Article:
Saturday, July 2, 2011

Remember This? Part 1 - Logitech Scanman

I enjoy technology history, but the web has far too many sites with the top ten worst computer gadgets ever made. Those lists almost always include things like the Apple Lisa and the Iomega Zip drive, which leads me to believe that it's really just the same article written over and over again. I feel there are plenty of other ridiculous gadgets in technology history that we should take time to remember. Also, I liked the Zip drive.

Back in the early 1990s scanners were expensive, required special connection hardware, required very expensive software, and required a large footprint on your desk. Most people couldn't justify the cost for the occasional desire to scan something in as an image. However, Logitech accepted the challenge and gave people an option so long as you were willing to accept half a scanner with no drive motor. The Logitech Scanman.

The Scanman came in a variety of models while it was produced, first in black and white and eventually learning how to see in color. The device was still basically the same. Roughly 6 inches across and requiring YOU to drag it backwards across whatever you wanted to scan both (a) in a straight line and (b) at a constant speed. Most people could never meet those requirements, but it didn't stop Logitech from selling tons of these things.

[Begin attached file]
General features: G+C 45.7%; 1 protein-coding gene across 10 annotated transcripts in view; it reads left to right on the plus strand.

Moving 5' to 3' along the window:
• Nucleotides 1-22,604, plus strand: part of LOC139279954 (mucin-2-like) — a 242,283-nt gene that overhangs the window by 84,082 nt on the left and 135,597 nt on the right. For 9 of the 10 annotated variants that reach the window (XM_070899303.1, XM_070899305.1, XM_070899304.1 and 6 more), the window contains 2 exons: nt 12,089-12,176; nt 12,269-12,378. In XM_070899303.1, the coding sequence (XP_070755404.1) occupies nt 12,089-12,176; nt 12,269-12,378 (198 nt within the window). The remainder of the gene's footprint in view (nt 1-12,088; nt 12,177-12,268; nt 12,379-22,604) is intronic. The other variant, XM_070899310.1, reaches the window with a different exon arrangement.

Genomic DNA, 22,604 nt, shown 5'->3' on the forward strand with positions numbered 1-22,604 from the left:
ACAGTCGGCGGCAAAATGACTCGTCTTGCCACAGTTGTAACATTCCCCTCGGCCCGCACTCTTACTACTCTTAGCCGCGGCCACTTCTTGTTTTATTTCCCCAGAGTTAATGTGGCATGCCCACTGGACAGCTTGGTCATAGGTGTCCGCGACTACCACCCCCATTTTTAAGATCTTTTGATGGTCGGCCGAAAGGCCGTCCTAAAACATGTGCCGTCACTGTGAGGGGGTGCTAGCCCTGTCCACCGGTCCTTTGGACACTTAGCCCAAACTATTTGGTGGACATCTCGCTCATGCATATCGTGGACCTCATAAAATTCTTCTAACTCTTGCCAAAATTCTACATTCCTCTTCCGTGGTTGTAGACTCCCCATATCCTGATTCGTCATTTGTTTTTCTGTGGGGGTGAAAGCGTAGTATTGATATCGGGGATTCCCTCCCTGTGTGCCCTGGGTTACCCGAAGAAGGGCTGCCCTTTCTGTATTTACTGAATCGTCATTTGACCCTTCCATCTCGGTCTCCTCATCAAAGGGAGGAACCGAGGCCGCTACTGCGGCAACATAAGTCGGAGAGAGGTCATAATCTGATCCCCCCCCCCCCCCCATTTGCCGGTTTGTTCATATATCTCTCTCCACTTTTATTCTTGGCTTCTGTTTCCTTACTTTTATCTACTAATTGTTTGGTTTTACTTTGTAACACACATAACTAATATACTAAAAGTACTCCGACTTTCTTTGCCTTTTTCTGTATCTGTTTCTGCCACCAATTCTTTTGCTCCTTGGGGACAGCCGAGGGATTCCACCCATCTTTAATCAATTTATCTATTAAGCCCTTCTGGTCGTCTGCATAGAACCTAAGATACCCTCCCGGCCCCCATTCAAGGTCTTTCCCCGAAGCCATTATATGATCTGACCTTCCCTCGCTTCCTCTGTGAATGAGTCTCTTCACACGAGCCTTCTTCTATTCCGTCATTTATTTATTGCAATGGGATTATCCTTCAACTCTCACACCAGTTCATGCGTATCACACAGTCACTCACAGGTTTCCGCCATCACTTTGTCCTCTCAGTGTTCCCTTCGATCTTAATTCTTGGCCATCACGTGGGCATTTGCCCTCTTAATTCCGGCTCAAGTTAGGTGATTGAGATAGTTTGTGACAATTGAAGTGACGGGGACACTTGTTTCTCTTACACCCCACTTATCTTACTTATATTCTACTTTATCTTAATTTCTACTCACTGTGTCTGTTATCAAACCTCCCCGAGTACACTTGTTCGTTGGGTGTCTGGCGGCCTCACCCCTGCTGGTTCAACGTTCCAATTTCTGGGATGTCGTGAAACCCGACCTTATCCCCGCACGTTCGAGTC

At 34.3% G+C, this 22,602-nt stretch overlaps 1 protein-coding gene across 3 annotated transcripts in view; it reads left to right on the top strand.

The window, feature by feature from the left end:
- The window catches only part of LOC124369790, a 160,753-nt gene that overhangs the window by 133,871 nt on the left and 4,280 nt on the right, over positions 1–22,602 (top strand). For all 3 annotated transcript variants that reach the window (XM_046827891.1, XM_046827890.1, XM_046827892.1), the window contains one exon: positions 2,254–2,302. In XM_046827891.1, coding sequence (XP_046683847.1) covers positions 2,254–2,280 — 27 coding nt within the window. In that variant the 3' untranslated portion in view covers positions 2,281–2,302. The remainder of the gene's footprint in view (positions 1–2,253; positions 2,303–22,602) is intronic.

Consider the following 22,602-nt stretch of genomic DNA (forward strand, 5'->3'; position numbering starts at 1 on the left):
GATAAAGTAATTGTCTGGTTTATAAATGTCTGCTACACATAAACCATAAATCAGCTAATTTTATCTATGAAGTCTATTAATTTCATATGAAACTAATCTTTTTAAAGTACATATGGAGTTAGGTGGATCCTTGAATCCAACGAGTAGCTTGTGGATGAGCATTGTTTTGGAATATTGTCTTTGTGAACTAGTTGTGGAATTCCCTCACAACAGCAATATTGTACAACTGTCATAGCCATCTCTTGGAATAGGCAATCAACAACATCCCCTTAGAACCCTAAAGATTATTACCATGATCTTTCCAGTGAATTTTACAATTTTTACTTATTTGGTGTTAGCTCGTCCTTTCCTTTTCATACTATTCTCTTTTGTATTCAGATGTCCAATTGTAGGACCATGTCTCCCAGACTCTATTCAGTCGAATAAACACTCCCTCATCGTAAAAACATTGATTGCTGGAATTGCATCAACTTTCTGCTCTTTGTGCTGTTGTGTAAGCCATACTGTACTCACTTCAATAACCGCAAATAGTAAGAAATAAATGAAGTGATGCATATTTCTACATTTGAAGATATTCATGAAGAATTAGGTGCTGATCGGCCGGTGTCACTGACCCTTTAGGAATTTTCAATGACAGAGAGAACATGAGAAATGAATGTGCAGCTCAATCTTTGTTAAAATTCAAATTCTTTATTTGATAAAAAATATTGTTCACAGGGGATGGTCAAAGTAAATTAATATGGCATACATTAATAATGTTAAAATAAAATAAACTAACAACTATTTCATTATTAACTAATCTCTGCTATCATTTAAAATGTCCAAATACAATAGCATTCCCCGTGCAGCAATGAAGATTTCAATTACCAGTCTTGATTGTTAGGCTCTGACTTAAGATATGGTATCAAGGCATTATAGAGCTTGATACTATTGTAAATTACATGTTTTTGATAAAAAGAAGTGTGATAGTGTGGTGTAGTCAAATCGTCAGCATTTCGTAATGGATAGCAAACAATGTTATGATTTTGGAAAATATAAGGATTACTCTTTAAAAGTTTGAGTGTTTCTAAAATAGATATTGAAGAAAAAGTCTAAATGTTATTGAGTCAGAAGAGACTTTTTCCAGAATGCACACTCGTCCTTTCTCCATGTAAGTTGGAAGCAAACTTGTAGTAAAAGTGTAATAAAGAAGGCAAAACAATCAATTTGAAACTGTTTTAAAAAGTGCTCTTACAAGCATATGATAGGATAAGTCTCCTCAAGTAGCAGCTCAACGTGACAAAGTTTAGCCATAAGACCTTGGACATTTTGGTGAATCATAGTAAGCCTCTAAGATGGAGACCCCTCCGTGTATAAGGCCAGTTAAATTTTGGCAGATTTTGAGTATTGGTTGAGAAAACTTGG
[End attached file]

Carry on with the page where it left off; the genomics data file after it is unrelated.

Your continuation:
Companies like Kensington and Fellowes added contraptions to their accessory lineups (you know, the companies that made floppy diskette cases, computer locks, and similar items) that would allow you to drag the device in a straight line, at least helping you solve 50% of the problems you encountered.

I was given a Scanman at one point in 1993, a used black and white model. I eagerly plugged it in to my faux 486 system and struggled for a week to make it do anything. The best I got was a squiggly image of a flattened M&Ms package. Yeah, waste of time.

Hitting YouTube shows some people trying new things with the Scanman. Like using it on robots to follow a line in the ground. Yeah, I suppose that's interesting, until it reaches the limit of its six foot power cord. Still, amusing videos to watch.

Odds and Ends

I have a good habit of making work for myself at home. It's probably aligned with just having moved, but for every 3 things I cross off my to do list, I add 3 more. And it's all stupid stuff. Change these light bulbs, install a paper towel holder, install an air conditioner. These are extremely simple tasks that start with a trip to some store, then going home and choosing which task to complete, then realizing that you bought either the wrong stuff or not enough stuff. Happened to me today. Ah well.

Wanting to complete _something_ today, I went to the 24 hour CVS and sought out what I needed. I was able to hang some things on walls and install that damn paper towel holder. Air will have to wait for another day.

OK, time to see what terrestrial broadcasts are on TV. I've had enough chores for today.